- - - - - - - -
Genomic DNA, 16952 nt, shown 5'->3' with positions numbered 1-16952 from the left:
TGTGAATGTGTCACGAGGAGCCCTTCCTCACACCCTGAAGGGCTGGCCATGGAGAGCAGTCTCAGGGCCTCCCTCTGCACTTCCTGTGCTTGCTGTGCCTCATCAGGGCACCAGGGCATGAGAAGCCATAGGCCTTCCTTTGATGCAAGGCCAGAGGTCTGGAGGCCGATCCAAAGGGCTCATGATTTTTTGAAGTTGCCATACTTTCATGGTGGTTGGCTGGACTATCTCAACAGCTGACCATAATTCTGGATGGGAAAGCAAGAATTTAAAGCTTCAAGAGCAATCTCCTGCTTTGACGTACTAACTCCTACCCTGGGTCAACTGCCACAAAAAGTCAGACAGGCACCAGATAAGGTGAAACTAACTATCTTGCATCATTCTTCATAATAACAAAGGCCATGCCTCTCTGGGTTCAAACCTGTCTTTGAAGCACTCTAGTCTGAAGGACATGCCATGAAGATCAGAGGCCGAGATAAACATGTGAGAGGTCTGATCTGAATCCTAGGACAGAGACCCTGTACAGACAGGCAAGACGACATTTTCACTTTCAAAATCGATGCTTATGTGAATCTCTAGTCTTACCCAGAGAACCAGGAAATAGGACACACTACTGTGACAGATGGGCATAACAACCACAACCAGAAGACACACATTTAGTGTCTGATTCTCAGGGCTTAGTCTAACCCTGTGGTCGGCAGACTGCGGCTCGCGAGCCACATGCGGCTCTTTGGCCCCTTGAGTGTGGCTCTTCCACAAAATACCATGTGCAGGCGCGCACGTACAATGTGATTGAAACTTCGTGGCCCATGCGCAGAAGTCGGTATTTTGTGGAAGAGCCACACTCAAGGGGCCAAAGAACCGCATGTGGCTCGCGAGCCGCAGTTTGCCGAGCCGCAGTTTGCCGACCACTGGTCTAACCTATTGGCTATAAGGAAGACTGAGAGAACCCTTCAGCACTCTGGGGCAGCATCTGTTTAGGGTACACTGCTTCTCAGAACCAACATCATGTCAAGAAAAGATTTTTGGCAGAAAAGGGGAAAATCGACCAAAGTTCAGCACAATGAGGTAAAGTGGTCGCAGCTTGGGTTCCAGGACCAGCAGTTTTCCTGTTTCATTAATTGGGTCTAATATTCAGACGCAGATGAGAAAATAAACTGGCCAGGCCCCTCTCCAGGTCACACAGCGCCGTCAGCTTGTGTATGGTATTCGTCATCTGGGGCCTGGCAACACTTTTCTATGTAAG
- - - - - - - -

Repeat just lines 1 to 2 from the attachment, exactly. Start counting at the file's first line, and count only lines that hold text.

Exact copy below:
Genomic DNA, 16952 nt, shown 5'->3' with positions numbered 1-16952 from the left:
TGTGAATGTGTCACGAGGAGCCCTTCCTCACACCCTGAAGGGCTGGCCATGGAGAGCAGTCTCAGGGCCTCCCTCTGCACTTCCTGTGCTTGCTGTGCCTCATCAGGGCACCAGGGCATGAGAAGCCATAGGCCTTCCTTTGATGCAAGGCCAGAGGTCTGGAGGCCGATCCAAAGGGCTCATGATTTTTTGAAGTTGCCATACTTTCATGGTGGTTGGCTGGACTATCTCAACAGCTGACCATAATTCTGGATGGGAAAGCAAGAATTTAAAGCTTCAAGAGCAATCTCCTGCTTTGACGTACTAACTCCTACCCTGGGTCAACTGCCACAAAAAGTCAGACAGGCACCAGATAAGGTGAAACTAACTATCTTGCATCATTCTTCATAATAACAAAGGCCATGCCTCTCTGGGTTCAAACCTGTCTTTGAAGCACTCTAGTCTGAAGGACATGCCATGAAGATCAGAGGCCGAGATAAACATGTGAGAGGTCTGATCTGAATCCTAGGACAGAGACCCTGTACAGACAGGCAAGACGACATTTTCACTTTCAAAATCGATGCTTATGTGAATCTCTAGTCTTACCCAGAGAACCAGGAAATAGGACACACTACTGTGACAGATGGGCATAACAACCACAACCAGAAGACACACATTTAGTGTCTGATTCTCAGGGCTTAGTCTAACCCTGTGGTCGGCAGACTGCGGCTCGCGAGCCACATGCGGCTCTTTGGCCCCTTGAGTGTGGCTCTTCCACAAAATACCATGTGCAGGCGCGCACGTACAATGTGATTGAAACTTCGTGGCCCATGCGCAGAAGTCGGTATTTTGTGGAAGAGCCACACTCAAGGGGCCAAAGAACCGCATGTGGCTCGCGAGCCGCAGTTTGCCGAGCCGCAGTTTGCCGACCACTGGTCTAACCTATTGGCTATAAGGAAGACTGAGAGAACCCTTCAGCACTCTGGGGCAGCATCTGTTTAGGGTACACTGCTTCTCAGAACCAACATCATGTCAAGAAAAGATTTTTGGCAGAAAAGGGGAAAATCGACCAAAGTTCAGCACAATGAGGTAAAGTGGTCGCAGCTTGGGTTCCAGGACCAGCAGTTTTCCTGTTTCATTAATTGGGTCTAATATTCAGACGCAGATGAGAAAATAAACTGGCCAGGCCCCTCTCCAGGTCACACAGCGCCGTCAGCTTGTGTATGGTATTCGTCATCTGGGGCCTGGCAACACTTTTCTATGTAAG